Topic: department of justice
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August 22, 2013 at 12:11 PM
Mark Kleiman, the state’s top pot consultant, has suggested a way to end the lingering tension between Washington’s new recreational pot law and the federal government, which considers all marijuana illegal.
And state Attorney General Bob Ferguson did not dismiss Kleiman’s idea. Ferguson said the AG’s office “has done their own examination” of Kleiman’s proposal and “it’s too soon to say” if it has traction with decision-makers.
Ferguson did not want to reveal any more about the state’s discussions with the federal Department of Justice. “I’m not ready to get into more detail about what communication is going on with the feds,” Ferguson said.
In an article published Wednesday in the Journal of Drug Policy Analysis, Kleiman said the DOJ now seems to have three options: cracking down on legalized pot in Washington and Colorado, acquiescing to legalization, or “muddling through” with its current policy of only saying it continues to review new laws in those two states.
Kleiman sees two better alternatives.
July 30, 2012 at 9:50 AM
UPDATED: Includes name of library levy proponent participating in Wednesday library chat.
Former state Sen. Cheryl Pflug didn’t just break with her party to vote in favor of legalizing gay marriage in the Legislature last winter. She also decided to appear in a pro-gay-marriage ad, sponsored by the Pride Foundation, a non-profit group. The ad is intended to be educational in nature and does not specifically mention the gay-marriage measure on the ballot this November. The Pflug ad will run daily throughout the Olympic games. Other Republicans in the Legislature supported the gay-marriage legislation, but, so far, only one other GOP lawmaker, Sen. Steve Litzow, R-Mercer Island, has appeared in an ad, an online one, specifically supporting Referendum 74, the measure that could undo or preserve the state’s new gay marriage law. A yes vote retains the law. A no vote does not.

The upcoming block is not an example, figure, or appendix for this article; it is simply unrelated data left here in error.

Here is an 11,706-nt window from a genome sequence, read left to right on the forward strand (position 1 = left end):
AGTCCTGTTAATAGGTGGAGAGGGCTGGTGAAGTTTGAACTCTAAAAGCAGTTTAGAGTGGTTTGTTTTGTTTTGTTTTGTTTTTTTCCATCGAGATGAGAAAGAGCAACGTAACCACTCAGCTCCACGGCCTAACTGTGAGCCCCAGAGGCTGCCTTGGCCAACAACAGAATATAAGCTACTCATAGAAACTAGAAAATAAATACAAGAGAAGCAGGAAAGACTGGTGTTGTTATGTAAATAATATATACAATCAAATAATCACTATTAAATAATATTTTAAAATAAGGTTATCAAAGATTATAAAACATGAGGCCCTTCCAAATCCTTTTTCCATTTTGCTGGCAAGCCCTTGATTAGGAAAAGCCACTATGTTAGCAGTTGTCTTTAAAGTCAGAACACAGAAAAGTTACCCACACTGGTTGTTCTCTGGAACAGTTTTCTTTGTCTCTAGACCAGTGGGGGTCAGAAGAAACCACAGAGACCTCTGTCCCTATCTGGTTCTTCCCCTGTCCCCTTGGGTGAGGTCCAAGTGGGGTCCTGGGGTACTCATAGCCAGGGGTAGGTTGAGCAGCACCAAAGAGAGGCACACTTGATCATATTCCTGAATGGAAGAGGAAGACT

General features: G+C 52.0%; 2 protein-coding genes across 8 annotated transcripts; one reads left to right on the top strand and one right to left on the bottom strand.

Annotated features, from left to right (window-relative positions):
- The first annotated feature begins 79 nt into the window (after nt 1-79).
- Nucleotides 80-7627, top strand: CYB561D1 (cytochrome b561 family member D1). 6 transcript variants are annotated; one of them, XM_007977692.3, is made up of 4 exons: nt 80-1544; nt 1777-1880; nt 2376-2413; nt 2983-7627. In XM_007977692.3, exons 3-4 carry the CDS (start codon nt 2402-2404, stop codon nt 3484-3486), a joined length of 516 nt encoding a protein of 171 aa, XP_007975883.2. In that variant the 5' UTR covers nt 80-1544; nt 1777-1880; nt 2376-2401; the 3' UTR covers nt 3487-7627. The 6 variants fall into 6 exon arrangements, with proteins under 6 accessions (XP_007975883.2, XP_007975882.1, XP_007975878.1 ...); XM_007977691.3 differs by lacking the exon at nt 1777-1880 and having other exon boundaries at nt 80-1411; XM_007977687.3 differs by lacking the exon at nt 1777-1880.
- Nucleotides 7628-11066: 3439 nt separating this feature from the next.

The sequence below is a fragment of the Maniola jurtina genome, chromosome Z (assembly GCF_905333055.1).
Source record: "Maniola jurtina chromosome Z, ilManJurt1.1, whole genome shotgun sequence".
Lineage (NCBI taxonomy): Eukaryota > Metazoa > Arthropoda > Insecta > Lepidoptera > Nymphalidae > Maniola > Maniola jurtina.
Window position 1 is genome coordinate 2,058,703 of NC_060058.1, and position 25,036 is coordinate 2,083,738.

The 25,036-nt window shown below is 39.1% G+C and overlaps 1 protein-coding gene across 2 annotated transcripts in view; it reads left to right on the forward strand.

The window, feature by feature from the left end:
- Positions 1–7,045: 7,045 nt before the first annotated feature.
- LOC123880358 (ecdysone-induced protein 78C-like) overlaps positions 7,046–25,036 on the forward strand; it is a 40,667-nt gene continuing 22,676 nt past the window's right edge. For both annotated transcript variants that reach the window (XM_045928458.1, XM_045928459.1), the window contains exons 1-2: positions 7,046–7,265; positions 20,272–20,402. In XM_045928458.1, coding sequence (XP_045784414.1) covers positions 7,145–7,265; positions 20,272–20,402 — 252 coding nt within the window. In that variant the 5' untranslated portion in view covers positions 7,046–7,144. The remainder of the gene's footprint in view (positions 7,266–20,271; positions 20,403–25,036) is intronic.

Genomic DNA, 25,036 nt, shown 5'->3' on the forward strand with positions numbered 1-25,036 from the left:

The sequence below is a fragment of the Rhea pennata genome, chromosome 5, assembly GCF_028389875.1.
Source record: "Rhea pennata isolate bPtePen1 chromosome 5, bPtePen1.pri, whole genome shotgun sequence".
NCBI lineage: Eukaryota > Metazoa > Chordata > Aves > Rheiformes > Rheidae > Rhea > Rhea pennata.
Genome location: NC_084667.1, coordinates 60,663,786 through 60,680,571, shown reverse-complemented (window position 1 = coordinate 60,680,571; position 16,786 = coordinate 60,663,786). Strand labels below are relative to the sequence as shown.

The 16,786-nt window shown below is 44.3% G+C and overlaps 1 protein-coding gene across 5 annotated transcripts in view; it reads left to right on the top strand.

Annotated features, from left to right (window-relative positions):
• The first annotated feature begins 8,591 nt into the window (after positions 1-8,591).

Question of the day: Seattle Mayor Mike McGinn and the U.S. Department of Justice settled their long dispute about how to bring change to the Seattle Police Department. One of the solutions is a new special commission, appointed by the mayor and approved by the City Council. The commission will, among other things, evaluate use-of-force policies and internal investigations. This issue has dragged on for many months, almost as long as Seattle Mayor Mike McGinn’s earlier battle over a downtown tunnel. Is the settlement a political plus or minus for McGinn?
With replacement workers coming in to pick up some of the trash, the Seattle area garbage strike is not — yet — the biggest impact strike. Seattle Weekly has a piece about the five garbage strikes that changed the world. Think New York, Memphis and Greece.
We are live chatting a lot lately. This coming Wednesday at noon, join the Politics Northwest team for a live chat on the Seattle Library Levy. With us that day at noon will be Chris Leman, an opponent of the library levy, and Marcellus Turner, city librarian
a proponent to be named later who will speak for the levy, which is on the Aug. 7 ballot.
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